Quite a guy, that Vladimir Putin: first, he dismembers Georgia, to show the mouthy reformist President Mikheil Saakashvili who’s boss, and cut himself in on a major regional organized crime base. Then, he severs Crimea from Ukraine and unleashes a brutal war of secession in the eastern third of that country.
Through all that, he manages to become the world’s biggest-ever sports doper, defying detection science by forcing Russian athletes to be chemically-improved to post a few more Olympic medals on his watch.
And now the devastation of Aleppo in defense of the indefensible Bashar al-Assad.
Oh, and did I forget the corruption of the 2016 American Presidential and Congressional elections?
Yes, that, too, seems to be the work of Russian President Vladimir Putin. On that, almost everyone in American intelligence is in agreement. Where there is disagreement is on what Putin was after – just bullying America? Or undermining and discrediting American democracy? Or tipping the election itself to Donald Trump. The last idea, endorsed by the CIA, is the outlier. But none of the other agencies that wouldn’t go that far have said they think the CIA is wrong. They just prefer the proverbial Scottish judgment – not proved.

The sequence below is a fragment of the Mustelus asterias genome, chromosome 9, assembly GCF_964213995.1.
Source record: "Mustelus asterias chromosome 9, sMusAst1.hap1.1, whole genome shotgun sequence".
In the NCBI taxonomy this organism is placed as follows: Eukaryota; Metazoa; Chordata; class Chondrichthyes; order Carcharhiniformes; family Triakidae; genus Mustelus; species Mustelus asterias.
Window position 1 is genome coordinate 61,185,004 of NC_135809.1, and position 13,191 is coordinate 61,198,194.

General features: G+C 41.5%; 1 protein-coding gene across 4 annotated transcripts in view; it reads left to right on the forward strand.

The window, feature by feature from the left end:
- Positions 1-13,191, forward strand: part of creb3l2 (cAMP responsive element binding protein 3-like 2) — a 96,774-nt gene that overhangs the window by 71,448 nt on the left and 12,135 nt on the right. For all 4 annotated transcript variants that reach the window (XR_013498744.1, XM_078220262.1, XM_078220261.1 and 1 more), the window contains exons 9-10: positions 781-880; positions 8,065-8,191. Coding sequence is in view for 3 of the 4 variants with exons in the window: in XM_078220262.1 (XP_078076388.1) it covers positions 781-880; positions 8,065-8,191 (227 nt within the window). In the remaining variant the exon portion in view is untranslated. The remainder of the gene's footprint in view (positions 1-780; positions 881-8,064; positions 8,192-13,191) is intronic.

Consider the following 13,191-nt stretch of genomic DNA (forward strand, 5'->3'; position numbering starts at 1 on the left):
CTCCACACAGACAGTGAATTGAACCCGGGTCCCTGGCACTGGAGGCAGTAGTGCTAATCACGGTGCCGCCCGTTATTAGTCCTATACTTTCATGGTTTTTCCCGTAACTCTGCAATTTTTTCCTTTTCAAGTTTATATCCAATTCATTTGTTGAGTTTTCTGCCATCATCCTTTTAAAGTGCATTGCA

The beneficiary seems grateful: loudly dismissing the charges against Russia, and dissing the agencies and people who work in intelligence for bringing him the bad news.
Of Donald Trump, it must be said, he’s not as smart as he thinks he is. But no one could be.
It never mattered before, because in his universe, sheer savage hunger and drive could overrun smarts every time. Another law of that universe – Donald Trump’s little theatre of the mind – is a man of honor always pays his debts.
Thus, not just, “Why Russia, why not China, why not some guy with a laptop,” but, for Secretary of State Rex Tillerson, the guy who’s done the secret handshake with Putin.
Without smarts, though, savage hunger and mob loyalty can overrun you right off a cliff.
Shane Harris has recently moved from The Daily Beast to the Wall Street Journal. He has been covering the rise of political cybercrime in 2016, but with the perspective and depth of knowledge evident in his widely respected 2014 book @War on cyberwar, cybercrime and cyber security.